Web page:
perennials for summer & autumn coursework
Unlike shrubs, perennials generally do not have woody structures. Generally here means that there are always exceptions. Some perennials may develop woody bases with age, and this helps protect them from predators or winter cold. Instead of being defined by their woodiness, perennials are classified as herbaceous plants with tender stems vulnerable to frosts. Encyclopedia Britannica defines an herbaceous perennial as a plant species that dies back to the ground over winter. While that is indeed the case for many perennials, when/where did this definition come from? Most likely from a place of harsher winters than California's Mediterranean climate.
Many perennials in California, particularly from our Bay Area, Central Coast, and Southern California regions, experience mild winters with few frosts - a phenomenon becoming more apparent with climate change. Therefore, some herbaceous perennials that might die back in other regions will instead retain their leaves and structures in California. We can find a very good example in daylilies, or scientifically, Hemerocallis. Daylilies are indeed herbaceous perennials, but they can be subcategorized as both evergreen and deciduous varieties. Evergreen varieties will retain their leaves all year, whereas others will go semi- or fully deciduous over winter. How disappointing would it be for a designer who relied upon the winter greenery found instead they specified a variety that dies back to the ground? Watch out for Salvia, commonly known as sages, because this genus covers shrubs, perennials, and even biennials and annuals (only lasting two years or just a season, respectively). Why is this important?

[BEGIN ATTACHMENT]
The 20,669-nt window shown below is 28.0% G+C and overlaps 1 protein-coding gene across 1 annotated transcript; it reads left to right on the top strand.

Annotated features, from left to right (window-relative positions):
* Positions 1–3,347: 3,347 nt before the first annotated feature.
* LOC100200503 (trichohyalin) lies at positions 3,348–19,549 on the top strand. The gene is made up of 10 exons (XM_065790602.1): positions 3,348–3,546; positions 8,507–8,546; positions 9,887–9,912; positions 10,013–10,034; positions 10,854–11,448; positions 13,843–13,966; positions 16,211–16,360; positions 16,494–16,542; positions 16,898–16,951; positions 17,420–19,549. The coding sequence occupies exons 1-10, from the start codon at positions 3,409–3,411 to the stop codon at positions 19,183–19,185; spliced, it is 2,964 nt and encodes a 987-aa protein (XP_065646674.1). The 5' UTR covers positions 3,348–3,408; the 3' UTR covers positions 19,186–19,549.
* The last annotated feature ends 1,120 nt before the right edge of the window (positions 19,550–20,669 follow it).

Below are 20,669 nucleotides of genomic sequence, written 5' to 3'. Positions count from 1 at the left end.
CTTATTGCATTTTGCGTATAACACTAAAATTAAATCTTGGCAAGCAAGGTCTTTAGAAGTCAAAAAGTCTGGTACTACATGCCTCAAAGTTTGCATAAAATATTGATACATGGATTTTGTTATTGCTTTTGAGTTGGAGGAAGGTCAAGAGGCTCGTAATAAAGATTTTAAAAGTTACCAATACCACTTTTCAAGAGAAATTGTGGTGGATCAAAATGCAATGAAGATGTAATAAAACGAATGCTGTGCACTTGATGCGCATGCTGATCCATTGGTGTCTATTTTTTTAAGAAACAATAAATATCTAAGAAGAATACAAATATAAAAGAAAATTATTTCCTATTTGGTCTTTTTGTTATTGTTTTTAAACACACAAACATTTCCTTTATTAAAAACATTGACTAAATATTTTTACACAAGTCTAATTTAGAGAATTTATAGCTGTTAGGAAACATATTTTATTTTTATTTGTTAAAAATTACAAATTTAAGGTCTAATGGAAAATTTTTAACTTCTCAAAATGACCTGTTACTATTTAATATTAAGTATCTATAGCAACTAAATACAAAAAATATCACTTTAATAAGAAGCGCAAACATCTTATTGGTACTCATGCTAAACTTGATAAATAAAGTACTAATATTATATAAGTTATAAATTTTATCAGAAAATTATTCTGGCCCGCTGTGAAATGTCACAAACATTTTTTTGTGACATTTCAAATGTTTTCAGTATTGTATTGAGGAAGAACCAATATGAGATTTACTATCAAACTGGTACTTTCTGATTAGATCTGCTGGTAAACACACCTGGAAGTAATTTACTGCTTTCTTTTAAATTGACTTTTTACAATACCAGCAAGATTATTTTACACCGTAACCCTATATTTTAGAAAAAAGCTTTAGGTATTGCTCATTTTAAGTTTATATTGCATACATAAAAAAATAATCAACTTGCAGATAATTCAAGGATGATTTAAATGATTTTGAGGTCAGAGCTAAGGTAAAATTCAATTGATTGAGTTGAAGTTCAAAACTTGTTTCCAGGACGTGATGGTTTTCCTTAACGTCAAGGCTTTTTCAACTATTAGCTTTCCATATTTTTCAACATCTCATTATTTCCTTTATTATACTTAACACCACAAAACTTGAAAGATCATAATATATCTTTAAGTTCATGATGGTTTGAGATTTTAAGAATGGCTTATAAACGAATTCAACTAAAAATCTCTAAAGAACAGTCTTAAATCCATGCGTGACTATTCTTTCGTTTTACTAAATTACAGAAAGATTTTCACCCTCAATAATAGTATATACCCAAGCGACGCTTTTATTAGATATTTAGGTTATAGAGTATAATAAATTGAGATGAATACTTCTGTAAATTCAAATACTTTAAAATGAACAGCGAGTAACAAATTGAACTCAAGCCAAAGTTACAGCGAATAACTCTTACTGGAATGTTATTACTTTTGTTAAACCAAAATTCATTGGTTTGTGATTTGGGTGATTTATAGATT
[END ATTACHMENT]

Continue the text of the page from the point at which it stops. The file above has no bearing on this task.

As landscape designers, we rely upon our plant selections to help tell the story of our designs. We use trees as roofs and shrubs as walls, for example. Perennials create a nuanced air of elegance, reinforce design styles, may provide a punch of color and texture, or support benefits in the home and kitchen, but they can completely disappear over the winter, too. How does the designer's composition hold up during this downtime? Will the perennials only add value for a very short time, such as during a two-week bloom period in spring? These and other questions will need to be considered when choosing perennials.
Perennials for the summer or autumn garden may produce flowers, fruit, or even unique seed structures late into the seasons. Their details need to be explored by designers, as often exploited in wonderous ways by Swedish designer Piet Oudolf, or historically by English garden designer Gertrude Jekyll. When taking a plant identification class, pay close attention to the seasonal timing of leaf and flower color but also fruit and texture. Even in their winter dormancy, their structures may provide interesting forms to enjoy through the seasons.
The following list is fluid, meaning it will change as new information is made available, including new species and status on campus. We welcome any updates, corrections, or comments to continue to make this page useful to students at West Valley College.
If a scientific name is linked, please feel free to find additional information via this website.
Anemone x hybrida
Artemisia 'Powis Castle'
Asparagus densiflorus 'Myers'
Asparagus densiflorus 'Sprengeri'
Aster x frikartii
Epilobium canum (Zauschneria canum)
Erigeron karvinskianus 'Profusion'
Erysimum 'Bowles Mauve'
Foeniculum vulgare 'Purpurescens'
Iris (Pacific Coast hybrids)
Leucanthemum x superbum
Lupinus Russell Hybrids
Nepeta x faassenii
Scabiosa columbaria 'Butterfly Blue'
Silene coronaria (Lychnis coronaria)
Tulbaghia violacea 'Variegata'
Paprika common yarrow
licorice mint hyssop
Powis Castle wormwood
Santa Barbara daisy
common bronze fennel
Pacific Coast Hybrid iris
big blue lily turf
spiny headed mat rush
trailing African daisy
New Zealand flax
bird of paradise
variegated society garlic
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